When Flannery O’Connor wrote her sublimely perverse short story “A Good Man Is Hard to Find” in the mid-1950s, she was correct: decent men were scarce. Her story ends with a man plugging an old woman full of lead and remarking, “She would of been a good woman, if it had been somebody there to shoot her every minute of her life.” A real charmer.
O’Connor’s Misfit might be extreme in his misogyny, but only by degree. American culture is rife with examples of the irrational but learned contempt for women that men carry with them from childhood to senility. Watching Billy Wilder’s classic comedy-melodrama “The Apartment” with a group of New York City high school students some years ago, I was horrified by the crowd’s response to the scene in which a doctor slaps a heavily drugged and suicidal Shirley MacLaine in the face to snap her back to consciousness. They laughed. Uproariously. What fun to see the guy smack the bitch across her face! I had thought we’d moved beyond that sort of crude and violent sexism, but in fact it had gotten demonstrably worse since 1960, when the film was released. Back then, such glee would have been considered barbaric.
But things may be improving. One sign of this progress is the website The Good Men Project (goodmenproject.com). Devoted to what the site calls “the conversation no one else is having,” the Project provides entertaining stories and advice columns in a fully integrated manner, which is to say that straight men and gay men are all in it together and that many of the writers are women.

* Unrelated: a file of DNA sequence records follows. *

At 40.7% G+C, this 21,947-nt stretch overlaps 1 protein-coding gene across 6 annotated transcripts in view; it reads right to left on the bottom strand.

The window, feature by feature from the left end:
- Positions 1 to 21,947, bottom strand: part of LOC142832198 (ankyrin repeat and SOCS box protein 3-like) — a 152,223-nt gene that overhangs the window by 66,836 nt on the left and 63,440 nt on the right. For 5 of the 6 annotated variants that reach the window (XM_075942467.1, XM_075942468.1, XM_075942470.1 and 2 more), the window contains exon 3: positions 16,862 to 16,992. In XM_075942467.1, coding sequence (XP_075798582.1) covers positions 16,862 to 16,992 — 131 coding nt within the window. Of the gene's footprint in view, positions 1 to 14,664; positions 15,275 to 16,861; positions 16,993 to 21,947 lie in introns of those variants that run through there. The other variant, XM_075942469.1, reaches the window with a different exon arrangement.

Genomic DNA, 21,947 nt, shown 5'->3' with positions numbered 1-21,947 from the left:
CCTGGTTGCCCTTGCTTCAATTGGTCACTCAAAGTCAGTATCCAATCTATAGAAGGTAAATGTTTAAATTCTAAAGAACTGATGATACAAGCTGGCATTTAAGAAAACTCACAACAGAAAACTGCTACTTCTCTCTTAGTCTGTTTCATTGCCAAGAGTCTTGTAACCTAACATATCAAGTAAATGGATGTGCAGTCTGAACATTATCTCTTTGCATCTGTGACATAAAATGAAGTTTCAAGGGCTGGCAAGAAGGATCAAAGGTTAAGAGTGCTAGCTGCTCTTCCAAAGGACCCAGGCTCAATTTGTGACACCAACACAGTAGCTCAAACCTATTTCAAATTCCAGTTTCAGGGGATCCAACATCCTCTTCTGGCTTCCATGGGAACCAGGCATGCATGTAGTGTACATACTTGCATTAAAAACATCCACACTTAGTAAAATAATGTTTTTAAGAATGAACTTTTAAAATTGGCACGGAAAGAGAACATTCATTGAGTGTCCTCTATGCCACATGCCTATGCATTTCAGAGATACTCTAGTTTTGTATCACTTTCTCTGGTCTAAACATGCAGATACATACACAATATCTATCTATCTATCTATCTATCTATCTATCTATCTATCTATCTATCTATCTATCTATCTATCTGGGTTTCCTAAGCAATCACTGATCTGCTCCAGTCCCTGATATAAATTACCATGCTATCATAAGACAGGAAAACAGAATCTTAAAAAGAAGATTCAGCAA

Some stories are sexual orientation-neutral: “10 Things Your Massage Therapist Wants You to Know” makes no assumptions about what type of man is reading it (unlike certain men’s magazines that go out of their way to de-gay their content — are you listening, Men’s Health?)
“Bodily functions happen,” the female author declares. “If things are going well in the massage and you are fully relaxing, guess what? It improves your digestion. Your stomach might get noisy and you might fart. It’s a good thing.” Is there anyone who hasn’t worried about that? Take it from me: it’s tough to relax if you’re desperately clenching your butt cheeks.
Also of personal concern to me is, “There is no right or wrong amount of body hair. We aren’t shocked by it. We aren’t grossed out by it. It really is all good, regardless of how you’ve decided to groom it (or not).” I’ve often wondered if my masseurs are appalled by my manly and extensive fur.
Like most articles on The Good Men Project, the author’s advice is practical, direct, and designed to relieve men’s multifarious anxieties — worries that really do lead to tension between sexes and genders as well as within them.
I was especially taken by “A Straight Man’s Reasons for Loving Gay Bars”: “Whenever I leave New York City, when I find myself in smaller towns, I like to drink in gay bars.” Okay, I admit it: my initial response was, “Oh, honey, please!,” followed by a lengthy mental roster of all the gay sexual delights the writer clearly needed to try.
But he quickly convinced me he wasn’t putting one over on himself: “Most every gay has had to fight intolerance growing up. Especially those in rural or religious areas of the country. They understand the pain of life and have often moved beyond it. They don’t forget it though. Consequently they are some of the least judgmental people I have met. Well, except when it comes to what others wear.” Funny! He sounds like someone I’d like to meet. Bet I could turn him… Nah.